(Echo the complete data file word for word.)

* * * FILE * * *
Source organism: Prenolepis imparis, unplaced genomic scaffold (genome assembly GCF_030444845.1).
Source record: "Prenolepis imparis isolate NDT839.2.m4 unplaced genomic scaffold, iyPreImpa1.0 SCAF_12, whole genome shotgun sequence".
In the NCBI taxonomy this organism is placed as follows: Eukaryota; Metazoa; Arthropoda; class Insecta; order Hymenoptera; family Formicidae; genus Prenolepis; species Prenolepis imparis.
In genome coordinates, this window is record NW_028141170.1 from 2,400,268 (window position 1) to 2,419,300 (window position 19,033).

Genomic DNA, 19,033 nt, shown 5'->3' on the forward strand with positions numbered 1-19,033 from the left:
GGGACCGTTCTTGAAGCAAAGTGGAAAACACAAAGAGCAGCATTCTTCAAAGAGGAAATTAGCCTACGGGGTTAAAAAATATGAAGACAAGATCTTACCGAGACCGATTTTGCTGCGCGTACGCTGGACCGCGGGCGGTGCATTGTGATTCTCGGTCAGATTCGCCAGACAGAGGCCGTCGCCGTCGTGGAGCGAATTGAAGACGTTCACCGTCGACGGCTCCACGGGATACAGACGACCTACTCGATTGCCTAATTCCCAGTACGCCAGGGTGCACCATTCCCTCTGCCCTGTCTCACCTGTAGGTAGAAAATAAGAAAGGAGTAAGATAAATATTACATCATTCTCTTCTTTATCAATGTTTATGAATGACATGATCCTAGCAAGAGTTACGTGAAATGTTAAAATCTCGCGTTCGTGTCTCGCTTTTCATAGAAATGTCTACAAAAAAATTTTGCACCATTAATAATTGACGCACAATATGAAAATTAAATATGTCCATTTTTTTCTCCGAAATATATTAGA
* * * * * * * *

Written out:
Source organism: Prenolepis imparis, unplaced genomic scaffold (genome assembly GCF_030444845.1).
Source record: "Prenolepis imparis isolate NDT839.2.m4 unplaced genomic scaffold, iyPreImpa1.0 SCAF_12, whole genome shotgun sequence".
In the NCBI taxonomy this organism is placed as follows: Eukaryota; Metazoa; Arthropoda; class Insecta; order Hymenoptera; family Formicidae; genus Prenolepis; species Prenolepis imparis.
In genome coordinates, this window is record NW_028141170.1 from 2,400,268 (window position 1) to 2,419,300 (window position 19,033).

Genomic DNA, 19,033 nt, shown 5'->3' on the forward strand with positions numbered 1-19,033 from the left:
GGGACCGTTCTTGAAGCAAAGTGGAAAACACAAAGAGCAGCATTCTTCAAAGAGGAAATTAGCCTACGGGGTTAAAAAATATGAAGACAAGATCTTACCGAGACCGATTTTGCTGCGCGTACGCTGGACCGCGGGCGGTGCATTGTGATTCTCGGTCAGATTCGCCAGACAGAGGCCGTCGCCGTCGTGGAGCGAATTGAAGACGTTCACCGTCGACGGCTCCACGGGATACAGACGACCTACTCGATTGCCTAATTCCCAGTACGCCAGGGTGCACCATTCCCTCTGCCCTGTCTCACCTGTAGGTAGAAAATAAGAAAGGAGTAAGATAAATATTACATCATTCTCTTCTTTATCAATGTTTATGAATGACATGATCCTAGCAAGAGTTACGTGAAATGTTAAAATCTCGCGTTCGTGTCTCGCTTTTCATAGAAATGTCTACAAAAAAATTTTGCACCATTAATAATTGACGCACAATATGAAAATTAAATATGTCCATTTTTTTCTCCGAAATATATTAGA